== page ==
Complex models can accurate predictions, but explaining to a lay person how an output was determined can be difficult.
The future of machine learning
While machine learning algorithms have been around for decades, they've attained new popularity as artificial intelligence (AI) has grown in prominence. Deep learning models, in particular, powers today's most advanced AI applications.
Machine learning platforms are among enterprise technology's most competitive realms, with most major vendors, including Amazon, Google, Microsoft, IBM and others, racing to sign customers up for platform services that cover the spectrum of machine learning activities, including data collection, data preparation, data classification, model building, training and application deployment.
As machine learning continues to increase in importance to business operations and AI becomes ever more practical in enterprise settings, the machine learning platform wars will only intensify.
Continued research into deep learning and AI is increasingly focused on developing more general applications. Today's AI models require extensive training in order to produce an algorithm that is highly optimized to perform one task. But some researchers are exploring ways to make models more flexible and are seeking techniques that allow a machine to apply context learned from one task to future, different tasks.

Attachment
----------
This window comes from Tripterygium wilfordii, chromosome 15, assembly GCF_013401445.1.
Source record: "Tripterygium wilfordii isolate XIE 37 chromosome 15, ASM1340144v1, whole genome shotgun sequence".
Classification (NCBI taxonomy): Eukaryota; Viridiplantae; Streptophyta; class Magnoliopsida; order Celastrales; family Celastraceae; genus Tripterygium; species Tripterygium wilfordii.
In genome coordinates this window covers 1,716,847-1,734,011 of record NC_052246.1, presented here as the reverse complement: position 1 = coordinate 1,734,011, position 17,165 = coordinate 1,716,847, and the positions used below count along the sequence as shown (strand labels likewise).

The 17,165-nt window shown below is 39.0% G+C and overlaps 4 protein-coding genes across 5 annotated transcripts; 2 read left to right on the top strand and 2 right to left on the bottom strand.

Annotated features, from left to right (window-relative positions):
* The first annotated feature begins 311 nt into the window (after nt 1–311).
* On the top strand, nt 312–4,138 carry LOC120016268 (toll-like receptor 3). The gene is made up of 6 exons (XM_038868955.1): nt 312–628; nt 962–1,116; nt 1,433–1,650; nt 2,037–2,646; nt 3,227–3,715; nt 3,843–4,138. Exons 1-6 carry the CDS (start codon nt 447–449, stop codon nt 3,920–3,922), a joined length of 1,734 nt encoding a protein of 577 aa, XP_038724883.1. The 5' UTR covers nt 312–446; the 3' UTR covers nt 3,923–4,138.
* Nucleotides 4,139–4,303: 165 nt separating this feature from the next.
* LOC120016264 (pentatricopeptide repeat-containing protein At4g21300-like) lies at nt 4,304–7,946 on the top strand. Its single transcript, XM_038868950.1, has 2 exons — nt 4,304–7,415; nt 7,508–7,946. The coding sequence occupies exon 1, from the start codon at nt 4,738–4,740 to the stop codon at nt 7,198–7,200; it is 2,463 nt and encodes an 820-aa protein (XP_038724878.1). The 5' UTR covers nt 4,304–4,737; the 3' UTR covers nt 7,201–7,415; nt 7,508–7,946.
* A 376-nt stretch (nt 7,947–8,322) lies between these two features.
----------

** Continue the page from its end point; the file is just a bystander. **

History of machine learning
1642 - Blaise Pascal invents a mechanical machine that can add, subtract, multiply and divide.
1679 - Gottfried Wilhelm Leibniz devises the system of binary code.
1834 - Charles Babbage conceives the idea for a general all-purpose device that could be programmed with punched cards.